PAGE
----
Fertility

No studies have been done, nevertheless, this medicine may affect fertility. Talk with your doctor about the possible risk with this medicine and the options that may preserve your ability to have children.

Driving and using machines

In some cases Irinotecan may cause side effects which affect the ability to drive and use tools and machines. Contact your doctor or pharmacist if you are unsure.

During the first 24 hours after administration of Irinotecan you may feel dizzy or have visual disturbances. If this happens to you, do not drive or operate machinery until this resolves.

Irinotecan contains sorbitol

Sorbitol is a source of fructose. If you have hereditary fructose intolerance (HFI), a rare genetic disorder, you must not receive this medicine. Patients with HFI cannot break down fructose, which may cause serious side effects.

You must tell your doctor before receiving this medicine if you have HFI.

Irinotecan contains sodium

This medicinal product contains less than 1 mmol sodium (23 mg) per dose, that is to say essentially 'sodium free'.

3. How Irinotecan will be given

If you are prescribed Irinotecan it will only be given to you by doctors or nurses experienced in giving chemotherapy.

Method of administration

Irinotecan will be given as an infusion (drip) into your veins over a period of 30 to 90 minutes.

You may be given other medications to prevent nausea, vomiting, diarrhoea, and other side effects while you are receiving Irinotecan. You may need to keep using these medicines for at least a day after your Irinotecan infusion.

Tell your care givers if you feel any burning, pain, or swelling around the IV needle when Irinotecan is administered. If the medicine escapes from the vein it can cause tissue damage. If you experience pain or notice redness or swelling at the IV site while you are receiving Irinotecan, alert your healthcare professional immediately.

How much Irinotecan is given

The dose will depend on a number of factors, including the treatment schedule, your body size, your age and general health, your blood counts, how well your liver is working, whether you have had radiation to your abdomen/pelvis, and whether you have any side effects such as diarrhoea. Your doctor will calculate your body surface area in square meters (m2).

  • if you have previously been treated with 5-fluorouracil you will normally be treated with Irinotecan alone starting with a dose of 350 mg/m2 every three weeks
  • if you have not had previous chemotherapy you will normally receive 180 mg/m2 Irinotecan every two weeks. This will be followed by folinic acid and 5-fluorouracil.

If you receive Irinotecan in combination with cetuximab, Irinotecan must not be administered earlier than 1 hour after the end of the cetuximab infusion.

Only your doctor may assess the duration of treatment.

The number of infusions that you receive will depend on how you are responding to treatment. Your doctor will discuss this with you.

If you are given more Irinotecan than you should

Seek emergency medical attention if you think that you have been given too much Irinotecan. An overdose worsens side effects like diarrhoea or neutropenia (a decrease in the number of white blood cells in the blood). Should this happen, you will receive treatment to prevent dehydration. Your blood cell count will be monitored and any infections treated accordingly.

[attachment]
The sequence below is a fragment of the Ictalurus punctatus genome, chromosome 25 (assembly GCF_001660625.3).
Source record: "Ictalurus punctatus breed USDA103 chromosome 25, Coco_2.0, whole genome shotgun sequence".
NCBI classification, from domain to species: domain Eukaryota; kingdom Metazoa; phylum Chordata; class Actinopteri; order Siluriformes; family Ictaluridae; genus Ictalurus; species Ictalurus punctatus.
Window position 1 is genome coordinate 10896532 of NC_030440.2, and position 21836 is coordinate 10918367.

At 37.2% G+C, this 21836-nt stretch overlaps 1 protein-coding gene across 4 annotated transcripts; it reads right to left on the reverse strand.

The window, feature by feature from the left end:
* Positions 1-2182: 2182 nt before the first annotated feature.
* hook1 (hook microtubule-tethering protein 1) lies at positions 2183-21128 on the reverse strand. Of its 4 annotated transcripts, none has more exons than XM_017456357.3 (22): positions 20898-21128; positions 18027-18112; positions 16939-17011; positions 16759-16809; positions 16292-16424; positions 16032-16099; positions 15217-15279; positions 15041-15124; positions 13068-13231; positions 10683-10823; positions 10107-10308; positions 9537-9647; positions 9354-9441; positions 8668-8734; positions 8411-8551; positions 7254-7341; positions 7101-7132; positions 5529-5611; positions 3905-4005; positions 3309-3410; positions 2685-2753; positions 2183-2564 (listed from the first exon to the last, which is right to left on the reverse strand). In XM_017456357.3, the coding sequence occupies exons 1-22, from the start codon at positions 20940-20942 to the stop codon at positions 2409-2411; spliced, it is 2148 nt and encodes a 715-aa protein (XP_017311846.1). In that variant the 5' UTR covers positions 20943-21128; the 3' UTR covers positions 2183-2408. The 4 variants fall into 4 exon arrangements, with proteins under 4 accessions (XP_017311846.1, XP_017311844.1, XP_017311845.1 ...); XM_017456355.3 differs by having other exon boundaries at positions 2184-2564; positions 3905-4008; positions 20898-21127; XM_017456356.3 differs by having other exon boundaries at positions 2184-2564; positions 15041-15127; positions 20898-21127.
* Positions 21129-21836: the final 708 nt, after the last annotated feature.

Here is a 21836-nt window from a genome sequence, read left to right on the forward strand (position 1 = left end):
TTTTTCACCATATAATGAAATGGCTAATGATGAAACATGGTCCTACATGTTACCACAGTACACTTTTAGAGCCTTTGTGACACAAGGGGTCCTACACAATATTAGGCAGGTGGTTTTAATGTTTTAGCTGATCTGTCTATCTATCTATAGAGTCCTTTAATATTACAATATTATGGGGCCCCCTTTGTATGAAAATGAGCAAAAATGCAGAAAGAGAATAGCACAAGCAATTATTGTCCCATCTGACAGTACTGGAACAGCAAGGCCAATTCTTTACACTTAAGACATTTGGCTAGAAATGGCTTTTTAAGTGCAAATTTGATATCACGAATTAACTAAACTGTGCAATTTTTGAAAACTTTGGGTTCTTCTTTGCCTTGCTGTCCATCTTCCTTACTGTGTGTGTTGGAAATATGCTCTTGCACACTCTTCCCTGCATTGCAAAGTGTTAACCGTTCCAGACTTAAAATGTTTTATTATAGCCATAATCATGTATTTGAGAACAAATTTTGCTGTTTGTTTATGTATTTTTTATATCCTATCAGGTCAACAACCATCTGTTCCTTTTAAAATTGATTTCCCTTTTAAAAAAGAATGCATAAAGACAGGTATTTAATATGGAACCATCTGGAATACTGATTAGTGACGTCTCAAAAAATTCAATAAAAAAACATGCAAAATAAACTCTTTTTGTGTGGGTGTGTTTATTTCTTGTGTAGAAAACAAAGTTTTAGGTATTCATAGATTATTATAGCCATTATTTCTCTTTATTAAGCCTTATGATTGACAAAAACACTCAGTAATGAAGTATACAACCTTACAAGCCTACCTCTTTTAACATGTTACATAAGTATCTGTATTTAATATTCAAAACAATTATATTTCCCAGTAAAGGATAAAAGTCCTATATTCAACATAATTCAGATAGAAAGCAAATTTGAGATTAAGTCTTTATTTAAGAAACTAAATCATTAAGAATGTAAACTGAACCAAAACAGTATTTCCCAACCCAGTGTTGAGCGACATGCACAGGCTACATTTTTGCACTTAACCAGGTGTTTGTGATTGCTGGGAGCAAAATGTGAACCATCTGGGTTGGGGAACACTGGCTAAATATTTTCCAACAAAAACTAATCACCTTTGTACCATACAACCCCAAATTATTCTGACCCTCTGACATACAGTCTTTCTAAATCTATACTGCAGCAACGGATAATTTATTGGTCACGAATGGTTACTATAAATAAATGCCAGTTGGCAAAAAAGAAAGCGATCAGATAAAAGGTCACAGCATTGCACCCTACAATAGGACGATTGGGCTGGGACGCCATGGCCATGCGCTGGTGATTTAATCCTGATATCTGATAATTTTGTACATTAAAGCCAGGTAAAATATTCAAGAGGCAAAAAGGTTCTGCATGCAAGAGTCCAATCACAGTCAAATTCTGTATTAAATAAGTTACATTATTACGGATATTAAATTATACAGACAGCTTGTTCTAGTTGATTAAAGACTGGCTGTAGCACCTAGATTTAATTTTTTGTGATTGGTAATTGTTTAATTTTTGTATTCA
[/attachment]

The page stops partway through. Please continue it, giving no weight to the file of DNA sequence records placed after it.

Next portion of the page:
If you forget to use Irinotecan

Call your doctor for instructions if you miss an appointment for your Irinotecan infusion.

If you have any further questions on the use of this medicine, ask your doctor, pharmacist or nurse.

4. Possible side effects

Like all medicines, this medicine can cause side effects, although not everybody gets them. Your doctor will discuss these side effects with you and explain the risks and benefits of your treatment.

Some side effect could be serious. You must immediately contact your doctor if you experience any of those following serious side effects (see section 2).

Get emergency medical help if you have any of these signs of an allergic reaction: hives; difficult breathing; swelling of your face, lips, tongue, or throat.

  • diarrhoea (see section 2).
  • early diarrhoea: Occurring within 24 hours of receiving this medicine, accompanied by symptoms runny nose, increased salivation, watery eyes, sweating, flushing, abdominal cramping. (This can occur while the medicine is being administered. If so, alert your healthcare professional promptly. Medication can be given to stop and/or lessen this early side effect).
  • late diarrhoea: Occurring greater than 24 hours of receiving this medicine. Because of concerns of dehydration and electrolyte imbalances with diarrhoea it is important to be in contact with health care professionals for monitoring, and for medication and diet modifications advice.

Talk to your doctor or nurse if you experience any of the symptoms below

Frequency* of occurrence in Monotherapy

Very common: Abnormally low number of white blood cells which could put you at increased risk for infection, Low number of red blood cells causing tiredness and shortness of breath, Decreased appetite, Cholinergic syndrome (see section, 2“Warnings and Precautions”), Vomiting, Nausea, Abdominal pain, Hair loss (reversible), Inflammation of mucous membranes, Fever, Feeling weak and having no energy

Common: Low number of platelets (blood cells that help with clotting) which may cause bruising or bleeding, Abnormal liver function test values, Infection, Low number of white blood cells with fever, Difficulty in passing stools, Abnormal kidney function test values

Frequency† of occurrence in Combination Therapy

Very common: Abnormally low number of white blood cells which could put you at increased risk for infection, Low number of red blood cells causing tiredness and shortness of breath, Decreased appetite, Cholinergic syndrome (see section, 2“Warnings and Precautions”), Vomiting, Nausea, Hair loss (reversible), Inflammation of mucous membranes, Feeling weak and having no energy, Low number of platelets (blood cells that help with clotting) which may cause bruising or bleeding, Abnormal liver function test values